Wayne Grudem has provided his Systematic Theology: an enormous (1291 pages) and apparently popular (the cover of one recent printing claims sales of over 1/4 million) tome. Chapter 27 (pp. 568-607 in what appears to be the 2000 printing) addresses the topic of the atonement. Much of the material serves as a helpful general introduction to the atonement from a broadly Calvinistic perspective. There are a number of helpful explanations in the chapter that are geared toward frequently asked contemporary questions, such as the question "did Christ endure eternal suffering."
There were also, however, a few disappointments with the chapter. Pages 582-94 include a very lengthy discussion of the credal phrase "he descended into hell." While this may be an important discussion, it seemed out of place at least as to the proportion of emphasis in the chapter. Grudem's discussion is quite detailed and provides an uncharacteristically (for Grudem on the atonement) deep look into history. Although it was quite detailed, I think I still prefer the explanation provided by Danny Hyde, which I discussed previously (link).
The chapter was especially weak in its defense of particular redemption, also called "limited atonement." The exegetical analysis of the passages relied upon by Amyraldians and Arminians seemed cursory at best, and omitted some of the best explanations of the sense of those passages. Furthermore, while little space was devoted to establishing the doctrine from Scripture many times more space was devoted to accommodating those who disagree with this doctrine.
Especially disappointing was Grudem's naive assertion that "It seems to be a mistake to state the question [of the extent of the atonement] as Berkhof does and focus on the purpose of the Father and the Son, rather than on what actually happened in the atonement." What actually happened, after all, depends largely on the intent and purpose of the Father and the Son.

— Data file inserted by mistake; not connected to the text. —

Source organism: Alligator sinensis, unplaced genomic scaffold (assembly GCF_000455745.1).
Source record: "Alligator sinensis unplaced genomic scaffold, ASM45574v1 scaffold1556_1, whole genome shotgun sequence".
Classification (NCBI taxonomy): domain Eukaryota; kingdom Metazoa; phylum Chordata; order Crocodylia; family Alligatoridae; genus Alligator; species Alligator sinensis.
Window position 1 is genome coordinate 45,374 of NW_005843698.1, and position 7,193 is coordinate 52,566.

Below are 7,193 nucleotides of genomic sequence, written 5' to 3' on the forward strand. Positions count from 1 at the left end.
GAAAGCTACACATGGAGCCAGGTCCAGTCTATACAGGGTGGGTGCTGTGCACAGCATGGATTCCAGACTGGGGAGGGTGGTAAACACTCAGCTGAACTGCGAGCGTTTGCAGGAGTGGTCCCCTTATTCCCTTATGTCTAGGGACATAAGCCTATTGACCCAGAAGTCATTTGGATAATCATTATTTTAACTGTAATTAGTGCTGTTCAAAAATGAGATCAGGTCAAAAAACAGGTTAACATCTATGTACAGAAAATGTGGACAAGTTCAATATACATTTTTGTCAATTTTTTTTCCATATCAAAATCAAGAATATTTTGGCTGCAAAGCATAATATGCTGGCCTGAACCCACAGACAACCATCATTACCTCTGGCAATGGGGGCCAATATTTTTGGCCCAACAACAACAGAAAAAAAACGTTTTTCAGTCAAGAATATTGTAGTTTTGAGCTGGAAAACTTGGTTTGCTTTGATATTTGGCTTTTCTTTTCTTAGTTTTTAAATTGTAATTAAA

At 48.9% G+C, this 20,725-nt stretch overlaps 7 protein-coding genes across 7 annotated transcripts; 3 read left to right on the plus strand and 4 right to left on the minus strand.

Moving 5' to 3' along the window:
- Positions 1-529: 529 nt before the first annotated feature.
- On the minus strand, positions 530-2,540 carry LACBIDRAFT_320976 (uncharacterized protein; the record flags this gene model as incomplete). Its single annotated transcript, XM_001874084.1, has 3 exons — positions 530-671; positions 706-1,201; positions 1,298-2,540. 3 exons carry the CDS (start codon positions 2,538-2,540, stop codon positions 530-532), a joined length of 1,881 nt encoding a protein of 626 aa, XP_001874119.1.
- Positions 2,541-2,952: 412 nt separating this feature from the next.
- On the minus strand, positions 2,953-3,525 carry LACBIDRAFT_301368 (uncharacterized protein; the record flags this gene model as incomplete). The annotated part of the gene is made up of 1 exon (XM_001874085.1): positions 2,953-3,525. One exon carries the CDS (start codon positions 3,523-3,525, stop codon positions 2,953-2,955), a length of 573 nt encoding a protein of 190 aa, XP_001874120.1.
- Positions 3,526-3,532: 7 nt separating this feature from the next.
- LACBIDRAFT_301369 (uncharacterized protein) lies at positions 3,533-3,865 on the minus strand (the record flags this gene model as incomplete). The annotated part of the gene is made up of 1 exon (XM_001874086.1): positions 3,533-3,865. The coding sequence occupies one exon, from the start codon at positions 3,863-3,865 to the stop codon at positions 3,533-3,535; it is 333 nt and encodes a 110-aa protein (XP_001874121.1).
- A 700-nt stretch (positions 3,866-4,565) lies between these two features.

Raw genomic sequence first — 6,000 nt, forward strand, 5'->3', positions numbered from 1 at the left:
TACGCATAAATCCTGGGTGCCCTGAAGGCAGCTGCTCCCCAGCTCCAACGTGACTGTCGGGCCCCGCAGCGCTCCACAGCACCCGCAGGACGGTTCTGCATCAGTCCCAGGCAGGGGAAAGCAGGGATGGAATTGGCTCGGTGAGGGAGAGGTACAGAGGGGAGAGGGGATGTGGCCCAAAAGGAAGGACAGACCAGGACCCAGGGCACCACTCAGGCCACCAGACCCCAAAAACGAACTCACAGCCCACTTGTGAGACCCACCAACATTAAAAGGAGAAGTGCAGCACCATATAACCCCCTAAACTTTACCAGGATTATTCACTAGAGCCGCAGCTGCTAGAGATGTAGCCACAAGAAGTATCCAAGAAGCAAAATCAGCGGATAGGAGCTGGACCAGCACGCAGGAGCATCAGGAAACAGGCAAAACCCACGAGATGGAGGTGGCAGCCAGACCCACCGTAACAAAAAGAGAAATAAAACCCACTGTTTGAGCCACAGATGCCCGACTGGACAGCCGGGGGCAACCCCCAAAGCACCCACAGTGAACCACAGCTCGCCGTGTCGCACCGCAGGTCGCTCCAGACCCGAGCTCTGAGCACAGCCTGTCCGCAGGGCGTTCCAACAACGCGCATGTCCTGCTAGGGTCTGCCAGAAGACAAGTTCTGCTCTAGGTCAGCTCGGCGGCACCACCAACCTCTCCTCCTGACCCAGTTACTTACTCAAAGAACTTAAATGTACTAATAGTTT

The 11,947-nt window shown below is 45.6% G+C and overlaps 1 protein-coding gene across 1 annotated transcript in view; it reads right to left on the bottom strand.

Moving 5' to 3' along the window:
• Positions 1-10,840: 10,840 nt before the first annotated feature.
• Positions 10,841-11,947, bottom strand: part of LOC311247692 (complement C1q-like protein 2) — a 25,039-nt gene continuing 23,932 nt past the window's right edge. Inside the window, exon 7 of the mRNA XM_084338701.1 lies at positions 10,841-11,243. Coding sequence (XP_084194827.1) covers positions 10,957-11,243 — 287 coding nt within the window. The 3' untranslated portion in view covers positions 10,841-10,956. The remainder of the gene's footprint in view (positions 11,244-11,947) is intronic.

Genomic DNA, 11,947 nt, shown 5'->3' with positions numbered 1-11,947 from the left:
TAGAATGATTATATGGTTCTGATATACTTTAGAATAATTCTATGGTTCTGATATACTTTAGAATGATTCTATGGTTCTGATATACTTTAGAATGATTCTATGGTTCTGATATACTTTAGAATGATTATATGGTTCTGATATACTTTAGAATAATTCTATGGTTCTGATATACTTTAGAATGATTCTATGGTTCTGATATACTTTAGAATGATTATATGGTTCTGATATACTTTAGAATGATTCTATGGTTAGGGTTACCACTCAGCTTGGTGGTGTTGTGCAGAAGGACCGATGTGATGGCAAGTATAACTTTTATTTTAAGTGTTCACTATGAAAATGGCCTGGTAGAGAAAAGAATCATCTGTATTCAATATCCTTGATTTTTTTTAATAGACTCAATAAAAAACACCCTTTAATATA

In his ecumenical efforts, Grudem ends up providing a number of confused statements regarding characterizations of the atonement, such as affirming that it is proper to say that "Christ died to bring the free offer of the gospel to all people" or "Christ died to make salvation available to all people." The problem with these statements becomes clear when we realize that Grudem's statements are statements about the purpose and intent of the atonement (and statements that get that purpose and intent wrong, at least formally), rather than about what the atonement actually did.
The above criticism should not be taken as suggesting that Grudem is an Amyraldian. He is insistent that the atonement only paid for the sins of the elect. Nevertheless, his chapter contains a number of significant weaknesses, which prevent it from receiving the highest praise. Lest we end on a sour note, it should be observed that Grudem provides an interesting (if somewhat incomplete) bibliography at the end of the chapter, as he does at the end of many (perhaps all) of the chapters of his Systematic Theology. All in all, it is a good introduction to the topic, but you can get a more accurate and more detailed explanation in a number of the books to which Grudem refers his readers.